Bernstein also believes scrapping schemes like Germany’s will soon be Europe wide. France and Italy have also joined in. Britain may do so shortly. This will benefit small carmakers like Peugeot-Citroen and Renault of France, Italy’s Fiat, and to a lesser extent VW of Germany.
But experts agree that Europe has a structural overcapacity of at least 20 per cent, and that before the current prolonged and nasty recession is over, some companies will be forced to close.
Ralf Landmann, automotive partner with Roland Berger Strategy Consultants in Frankfurt, Germany, expects some shocking changes.
“In Europe, there will be one national champion in France, one in Italy, one volume manufacturer in Germany – VW, plus Ford Europe, and two cooperating premium manufacturers Mercedes and BMW,” said Landmann in an interview at the Geneva Car Show.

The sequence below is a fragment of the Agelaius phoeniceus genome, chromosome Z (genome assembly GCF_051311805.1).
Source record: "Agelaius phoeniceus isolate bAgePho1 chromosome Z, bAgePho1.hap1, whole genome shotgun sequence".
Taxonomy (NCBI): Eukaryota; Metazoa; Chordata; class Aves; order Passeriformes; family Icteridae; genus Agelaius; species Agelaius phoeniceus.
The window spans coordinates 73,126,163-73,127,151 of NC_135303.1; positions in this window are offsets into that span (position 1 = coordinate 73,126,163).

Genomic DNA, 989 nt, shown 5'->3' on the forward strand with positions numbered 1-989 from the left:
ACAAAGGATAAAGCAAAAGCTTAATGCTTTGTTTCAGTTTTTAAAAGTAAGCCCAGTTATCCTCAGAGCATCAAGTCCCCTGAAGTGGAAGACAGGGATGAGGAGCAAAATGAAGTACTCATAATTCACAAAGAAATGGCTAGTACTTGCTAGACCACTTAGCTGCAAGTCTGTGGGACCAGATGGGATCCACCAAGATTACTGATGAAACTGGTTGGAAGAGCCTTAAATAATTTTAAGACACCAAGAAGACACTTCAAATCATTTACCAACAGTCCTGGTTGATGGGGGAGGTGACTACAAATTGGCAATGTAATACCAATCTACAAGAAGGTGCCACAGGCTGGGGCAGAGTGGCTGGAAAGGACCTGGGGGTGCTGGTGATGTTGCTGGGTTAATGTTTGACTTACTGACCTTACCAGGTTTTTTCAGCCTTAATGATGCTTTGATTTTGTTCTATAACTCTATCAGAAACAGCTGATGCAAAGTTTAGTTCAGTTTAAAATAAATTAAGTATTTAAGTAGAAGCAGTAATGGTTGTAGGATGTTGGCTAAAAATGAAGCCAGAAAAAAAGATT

That suggests Renault or Peugeot-Citroen will bite the dust, and it’s goodnight Vienna to Opel/Vauxhall and Saab. Fiat of Italy, now talking about assuming a 35 per cent stake in Chrysler, would hang on. Ford is looking to sell its Swedish subsidiary Volvo, without much expectation of success. Indian-owned Jaguar Land Rover is marginal too, but looks safe for now.
Meanwhile negotiations continue to find a way of saving GM Europe. Company president Carl-Peter Forster said in a press conference at the show that if GM Europe went down, the ripple effect on unemployment might reach 300,000 across Europe, if it ran out of cash next month. Forster wants to spin-off GM Europe to investors, and is seeking a 3.3 million euro ($4.2 billion) rescue package from European governments, mainly Germany, with help from Britain and Spain where the company has plants. Given the paucity of private investors, this is likely to generate a GM Europe majority-owned by various countries.